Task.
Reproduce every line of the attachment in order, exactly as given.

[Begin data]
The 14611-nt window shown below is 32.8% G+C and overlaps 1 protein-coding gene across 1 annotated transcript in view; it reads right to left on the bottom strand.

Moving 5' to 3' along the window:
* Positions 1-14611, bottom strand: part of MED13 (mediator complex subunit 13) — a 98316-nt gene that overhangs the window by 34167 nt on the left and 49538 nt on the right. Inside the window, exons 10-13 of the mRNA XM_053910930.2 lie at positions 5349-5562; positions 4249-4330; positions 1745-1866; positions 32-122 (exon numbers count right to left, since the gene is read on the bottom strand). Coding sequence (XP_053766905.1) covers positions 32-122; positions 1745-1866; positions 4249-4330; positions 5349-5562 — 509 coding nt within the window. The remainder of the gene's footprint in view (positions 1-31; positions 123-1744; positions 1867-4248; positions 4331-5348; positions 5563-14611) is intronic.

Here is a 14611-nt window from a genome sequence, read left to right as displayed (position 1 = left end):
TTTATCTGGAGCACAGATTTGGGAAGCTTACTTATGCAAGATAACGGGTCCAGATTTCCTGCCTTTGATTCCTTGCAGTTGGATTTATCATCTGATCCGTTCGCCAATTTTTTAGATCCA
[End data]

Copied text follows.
The 14611-nt window shown below is 32.8% G+C and overlaps 1 protein-coding gene across 1 annotated transcript in view; it reads right to left on the bottom strand.

Moving 5' to 3' along the window:
* Positions 1-14611, bottom strand: part of MED13 (mediator complex subunit 13) — a 98316-nt gene that overhangs the window by 34167 nt on the left and 49538 nt on the right. Inside the window, exons 10-13 of the mRNA XM_053910930.2 lie at positions 5349-5562; positions 4249-4330; positions 1745-1866; positions 32-122 (exon numbers count right to left, since the gene is read on the bottom strand). Coding sequence (XP_053766905.1) covers positions 32-122; positions 1745-1866; positions 4249-4330; positions 5349-5562 — 509 coding nt within the window. The remainder of the gene's footprint in view (positions 1-31; positions 123-1744; positions 1867-4248; positions 4331-5348; positions 5563-14611) is intronic.

Here is a 14611-nt window from a genome sequence, read left to right as displayed (position 1 = left end):
TTTATCTGGAGCACAGATTTGGGAAGCTTACTTATGCAAGATAACGGGTCCAGATTTCCTGCCTTTGATTCCTTGCAGTTGGATTTATCATCTGATCCGTTCGCCAATTTTTTAGATCCA